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Oaks of Righteousness

"The Lord has anointed me to bring good news to the poor, he has sent me to bind up the brokenhearted, to proclaim liberty to the captives and the opening of the prison to those who are bound...that they may be called oaks of righteousness, the planting of the Lord, that he may be glorified." Isaiah 61:1, 3b

Yesterday the ministry we are partnering with in North Central Troy called Oaks of Righteousness officially opened their ministry center/cafe. It is called Oaks Cafe, and it is where the old M&M Diner was for those who are local. This ministry center will be used for outreach and benevolence to the community. A couple of blogs below I wrote about the women starting this ministry, and what their friendship means to me. We are excited to be a part of this team working together.

We started with an open house from 2-5 PM. There was a good mix of people coming and going.

After an open house, we did a prayer and blessing service. We started off walking through the area and singing Amazing Grace

After we went inside, and I experienced my first Episcopal Church service (within the USA). It was a wonderful time of prayer, a thought-provoking sermon by Christina, songs, and communion together. To experience it with friends, knowing that I will be experiencing many more services with this flavor in South Sudan, was a good thing.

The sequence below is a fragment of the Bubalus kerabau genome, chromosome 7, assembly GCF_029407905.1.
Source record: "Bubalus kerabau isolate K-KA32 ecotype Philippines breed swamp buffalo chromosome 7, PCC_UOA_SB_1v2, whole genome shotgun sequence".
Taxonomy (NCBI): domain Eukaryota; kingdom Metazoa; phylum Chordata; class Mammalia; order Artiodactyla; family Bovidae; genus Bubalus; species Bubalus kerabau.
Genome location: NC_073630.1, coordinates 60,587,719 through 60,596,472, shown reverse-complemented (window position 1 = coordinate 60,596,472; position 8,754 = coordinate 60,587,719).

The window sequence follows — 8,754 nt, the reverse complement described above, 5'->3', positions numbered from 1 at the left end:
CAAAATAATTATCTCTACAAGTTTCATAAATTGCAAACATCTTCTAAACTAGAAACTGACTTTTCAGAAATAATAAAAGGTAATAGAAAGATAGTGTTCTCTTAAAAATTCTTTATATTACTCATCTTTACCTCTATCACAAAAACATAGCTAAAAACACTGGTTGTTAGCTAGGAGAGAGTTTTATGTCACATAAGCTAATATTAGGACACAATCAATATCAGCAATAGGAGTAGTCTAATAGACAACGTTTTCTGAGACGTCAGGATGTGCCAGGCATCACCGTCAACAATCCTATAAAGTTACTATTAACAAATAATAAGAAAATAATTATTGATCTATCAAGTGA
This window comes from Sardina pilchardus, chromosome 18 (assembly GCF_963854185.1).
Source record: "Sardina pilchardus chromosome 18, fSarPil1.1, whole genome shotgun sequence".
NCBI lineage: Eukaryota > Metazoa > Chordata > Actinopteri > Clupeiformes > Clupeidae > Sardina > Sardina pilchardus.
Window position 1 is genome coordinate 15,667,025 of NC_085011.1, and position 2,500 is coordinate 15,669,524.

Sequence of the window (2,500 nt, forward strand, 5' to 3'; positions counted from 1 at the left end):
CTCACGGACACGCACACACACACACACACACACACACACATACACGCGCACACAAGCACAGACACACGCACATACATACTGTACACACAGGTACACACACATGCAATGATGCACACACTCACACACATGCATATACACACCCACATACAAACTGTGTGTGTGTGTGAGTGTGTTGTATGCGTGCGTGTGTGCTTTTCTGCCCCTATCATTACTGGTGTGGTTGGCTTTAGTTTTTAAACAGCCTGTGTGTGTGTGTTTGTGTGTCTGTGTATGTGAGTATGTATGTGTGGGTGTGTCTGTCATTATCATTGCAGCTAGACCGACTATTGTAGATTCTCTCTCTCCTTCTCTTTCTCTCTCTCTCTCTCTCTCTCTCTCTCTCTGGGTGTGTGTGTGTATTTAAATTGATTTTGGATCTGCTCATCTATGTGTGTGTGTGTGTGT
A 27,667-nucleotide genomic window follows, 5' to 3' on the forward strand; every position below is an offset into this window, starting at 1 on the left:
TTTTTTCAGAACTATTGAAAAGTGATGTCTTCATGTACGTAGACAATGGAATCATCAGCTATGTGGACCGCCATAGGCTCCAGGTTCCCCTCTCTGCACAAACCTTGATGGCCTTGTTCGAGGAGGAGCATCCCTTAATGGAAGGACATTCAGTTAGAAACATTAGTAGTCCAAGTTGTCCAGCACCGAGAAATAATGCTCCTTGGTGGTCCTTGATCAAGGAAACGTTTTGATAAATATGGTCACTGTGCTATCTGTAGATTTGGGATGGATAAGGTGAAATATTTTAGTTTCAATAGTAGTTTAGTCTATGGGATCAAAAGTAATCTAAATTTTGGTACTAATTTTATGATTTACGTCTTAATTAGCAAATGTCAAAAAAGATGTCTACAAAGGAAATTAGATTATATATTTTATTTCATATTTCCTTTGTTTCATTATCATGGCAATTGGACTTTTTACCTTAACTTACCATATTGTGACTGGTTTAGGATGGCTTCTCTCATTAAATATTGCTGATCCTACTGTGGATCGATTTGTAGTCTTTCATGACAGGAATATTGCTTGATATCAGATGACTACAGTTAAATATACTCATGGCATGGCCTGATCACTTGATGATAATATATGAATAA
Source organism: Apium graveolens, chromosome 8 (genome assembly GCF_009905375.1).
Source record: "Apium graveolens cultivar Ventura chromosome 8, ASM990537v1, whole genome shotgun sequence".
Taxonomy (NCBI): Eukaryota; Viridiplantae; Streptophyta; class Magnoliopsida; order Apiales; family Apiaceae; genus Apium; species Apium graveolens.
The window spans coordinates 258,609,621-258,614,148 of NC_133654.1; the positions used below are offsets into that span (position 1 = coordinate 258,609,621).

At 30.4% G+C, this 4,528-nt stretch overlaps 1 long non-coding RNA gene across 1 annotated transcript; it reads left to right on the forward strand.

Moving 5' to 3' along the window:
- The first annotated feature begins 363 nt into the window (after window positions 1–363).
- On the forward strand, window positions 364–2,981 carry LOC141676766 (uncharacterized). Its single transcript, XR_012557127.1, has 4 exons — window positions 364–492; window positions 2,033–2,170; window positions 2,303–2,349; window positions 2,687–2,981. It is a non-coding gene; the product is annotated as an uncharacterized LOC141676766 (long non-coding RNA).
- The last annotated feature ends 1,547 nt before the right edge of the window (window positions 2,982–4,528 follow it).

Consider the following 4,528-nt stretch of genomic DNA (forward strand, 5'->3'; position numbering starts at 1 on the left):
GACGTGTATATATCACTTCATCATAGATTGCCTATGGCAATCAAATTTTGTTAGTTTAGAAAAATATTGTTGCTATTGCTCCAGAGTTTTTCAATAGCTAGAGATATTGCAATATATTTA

I am so thankful for this ministry, these friends, this opportunity, and this life.


  1. You probably passed a course in C&MA history at Nyack, but just to refresh your memory, although Albert Benjamin Simpson was a Presbyterian, he worked together closely with Episcopalians. See

    where it says:

    "[Episcopal priest] Dr. Henry Wilson was first healed through Simpson's prayers, and then received permission from his bishop to become A.B. Simpson's associate pastor!

    "He was even allowed by his bishop to erect an altar at the Gospel Tabernacle, and conduct an Anglican service of Holy Communion each Sunday morning. In a show of interdenominational unity, Dr. Simpson the (C&MA) Alliance pastor would preach and Dr. Wilson the Anglican priest would serve communion. Another Anglican priest, Dr. Kenneth Mackenzie, actively participated in Alliance conventions, taught at the Alliance Missionary Training Institute, and contributed articles to the Alliance magazine. Simpson publicly stated that he would prefer to have Dr. Mackenzie's presence and teaching as an Anglican clergyman than as an Alliance worker. A.B. Simpson had a passion for interdenominational Christian unity."


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